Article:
The following observations are made after going through Martin Parr’s book “The Non-Conformists” (1), containing some of his early work black and white photographs. I had previously reviewed Martin Parr’s later colour work in a previous OCA course (Expressing Your Vision) and my observation from that were recorded in my learning log, the relevant entry which can be found here.
The book contains a series of photographs documenting life in Yorkshire market towns, Hebden Bridge / Calderdale and surrounding areas. The photographs cover various aspects of life in the towns, from work (there are pictures about mines, mineral water works, textile plants, and farms), to culture (including pictures about the local cinema and street parties) and religion (with an extensive coverage of church activities and congregation gatherings). The pictures feel close and there is a clear connection between the photographer and his subjects (in the Wikipedia entry for Hebden Bridge – link, it is claimed that Martin Parr lived in the town for five years, which would explain his familiarity with the place and his inhabitants). This is felt not only through his respectful treatment of the subjects (while still somehow retaining an element of spontaneity in many of the frames), but also by his identification of the subjects by name in the relevant captions (other than for crowd shots). There is a clear contrast between these photographs, which feel to a certain extent as warm and personal, and some of Parr later work such as the series “The Last Resort” and “Life is a beach” where the point of view is definitely that of an outsider and some of the images feel, to an extent, as slightly voyeuristic (see for example here and here for some examples of that).
It does help, if indeed that was the case for Martin Parr in this series, to live in the area to be able to know what to look for in terms of action and people, but it often takes an outsider to be able to spot the oddities of common life and in this series, Martin Parr (who is not originally from Yorkshire but was rather born in the South East of England) shows some of this outsiderness when he captures moments that may seem unusual to those unfamiliar with life in small towns. His picture (2) (link) of a row of men, perfectly aligned and standing side by side on a grassy slope is hard to decipher until we read from the caption that this is actually the local football ground (and the men were probably standing on what would be one of the ground’s “terraces”). We are equally puzzled by some of his photographs documenting the shooting of grouse. In “Gamekeeper, Frank Ideson, Hebden Bridge” (3) (link), the title being the only caption available in the book, we are not sure why the subject’s head is under the snow (the explanation in the Magnum website linked gives additional clues not present in the book), whereas the picture “Lord Savile (centre), Hebden Bridge” (4) (link) contains a woman in sunglasses either playing dead or sleeping, seemingly at odds with what the other two characters in the frame are doing. These pictures may add a bit of humour to the series, but they also make the more serious point that life is not always what we expect and that others may choose to live it differently.
Parr makes a lot of emphasis on the religious aspect of life in these towns, and pictures covering this represent an important chunk of the book (about 40% of the total). The title of the book also derives from this (5). Pictures here are a mixture of lonely, intimate portraits of people praying and shots of congregations during services and in social functions. Parr impeccable timing and observational skills are at its best in these pictures. The juxtaposition of a painting of the Last Supper with a lady adding sugar to her tea, framed by the backs of two co-diners (6) (link), has a powerful feeling of life imitating art, whereas the image of two group of churchgoers, separated across two floors, in “Steep Lane Baptist Chapel” (7) (link), sets the tone on the seriousness and formality of some of these proceedings. But not all is taken too seriously, for church life is more than just service and sermon in these places where there is not much else to do. Parr does well in capturing these moments, ranging from the typical tea parties to the more exotic vegetables auctions, in a way that focuses less in the action and more on the arrangement of players at the precise moment to emphasize a mood. Some of these pictures, such as “Pecket Well Methodist Chapel Anniversary service” (8) (link) or “Crimsworth Dean Methodist Chapel” (9) (link) are not, in formal terms, much dissimilar to the images captured by Joel Meyerowitz in the early 1970s in New York City (see for instance “Gold Corner, New York City” here), where you have people looking in all sort of different directions within the frame. But while Meyerowitz’s images convey a sense of purpose and individual determination (in a way dictated by the context), Parr’s subjects seem to be united in their distraction, in as much as it captures a moment (eg the socialization that follows a religious service) that may be familiar to enough viewers to make the right connection in their minds.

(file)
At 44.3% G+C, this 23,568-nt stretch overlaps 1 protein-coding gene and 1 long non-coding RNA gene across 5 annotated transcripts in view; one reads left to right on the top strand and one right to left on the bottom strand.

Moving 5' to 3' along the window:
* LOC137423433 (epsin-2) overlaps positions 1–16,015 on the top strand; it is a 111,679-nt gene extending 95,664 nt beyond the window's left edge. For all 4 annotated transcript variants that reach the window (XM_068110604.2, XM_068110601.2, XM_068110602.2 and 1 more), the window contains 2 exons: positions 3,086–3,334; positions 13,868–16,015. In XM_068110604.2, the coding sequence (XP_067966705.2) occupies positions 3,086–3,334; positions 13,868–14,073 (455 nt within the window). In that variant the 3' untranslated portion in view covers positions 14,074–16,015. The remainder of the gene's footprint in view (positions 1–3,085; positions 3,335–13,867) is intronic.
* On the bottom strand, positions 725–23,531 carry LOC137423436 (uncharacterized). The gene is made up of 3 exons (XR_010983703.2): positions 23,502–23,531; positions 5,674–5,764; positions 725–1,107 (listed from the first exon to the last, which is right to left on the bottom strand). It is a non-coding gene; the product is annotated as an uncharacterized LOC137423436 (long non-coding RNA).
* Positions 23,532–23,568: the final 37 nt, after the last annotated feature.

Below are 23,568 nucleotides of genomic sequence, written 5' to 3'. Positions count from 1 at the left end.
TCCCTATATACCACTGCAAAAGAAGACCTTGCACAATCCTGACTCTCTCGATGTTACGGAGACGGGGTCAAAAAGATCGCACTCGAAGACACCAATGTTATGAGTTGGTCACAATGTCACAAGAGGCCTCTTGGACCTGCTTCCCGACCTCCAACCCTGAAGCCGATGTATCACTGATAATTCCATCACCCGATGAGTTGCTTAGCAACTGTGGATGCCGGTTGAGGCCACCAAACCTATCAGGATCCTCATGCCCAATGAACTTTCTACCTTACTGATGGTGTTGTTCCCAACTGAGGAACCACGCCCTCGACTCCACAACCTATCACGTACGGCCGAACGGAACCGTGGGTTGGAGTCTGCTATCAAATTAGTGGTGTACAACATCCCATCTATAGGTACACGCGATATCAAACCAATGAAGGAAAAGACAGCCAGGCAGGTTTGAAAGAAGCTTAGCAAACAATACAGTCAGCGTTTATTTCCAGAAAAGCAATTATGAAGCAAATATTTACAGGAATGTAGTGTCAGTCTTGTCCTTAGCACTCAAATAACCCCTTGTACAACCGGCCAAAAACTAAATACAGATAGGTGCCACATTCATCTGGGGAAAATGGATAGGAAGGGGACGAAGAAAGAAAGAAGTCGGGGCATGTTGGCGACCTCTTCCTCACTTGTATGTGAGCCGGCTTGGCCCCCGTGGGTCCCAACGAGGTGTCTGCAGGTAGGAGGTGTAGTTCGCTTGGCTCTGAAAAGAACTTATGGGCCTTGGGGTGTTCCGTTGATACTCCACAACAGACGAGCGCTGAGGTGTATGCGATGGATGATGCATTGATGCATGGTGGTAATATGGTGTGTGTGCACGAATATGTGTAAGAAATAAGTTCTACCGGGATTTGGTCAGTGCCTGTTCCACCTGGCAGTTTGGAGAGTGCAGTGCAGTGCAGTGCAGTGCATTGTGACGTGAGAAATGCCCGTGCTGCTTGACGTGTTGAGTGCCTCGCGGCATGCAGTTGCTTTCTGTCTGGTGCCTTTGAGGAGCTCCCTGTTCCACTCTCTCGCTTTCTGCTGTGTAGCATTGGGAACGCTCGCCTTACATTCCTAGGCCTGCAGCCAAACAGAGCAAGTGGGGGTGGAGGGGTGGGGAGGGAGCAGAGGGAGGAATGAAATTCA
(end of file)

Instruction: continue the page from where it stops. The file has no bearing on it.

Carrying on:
(1) Parr, M. and Parr, S. (2013). The non-conformists Martin Parr. New York: Aperture.
(2) Idem, p 71
(3) Idem, p. 22
(4) Idem, p. 27
(5) The dusk jacket blurb of the book mentions that the title The Non-Conformists “…refers to the Methodists and Baptists chapels that characterize this area of Yorkshire”
(6) Idem, p. 101
(7) Idem p. 93
(8) Idem p. 159
(9) Idem p. 163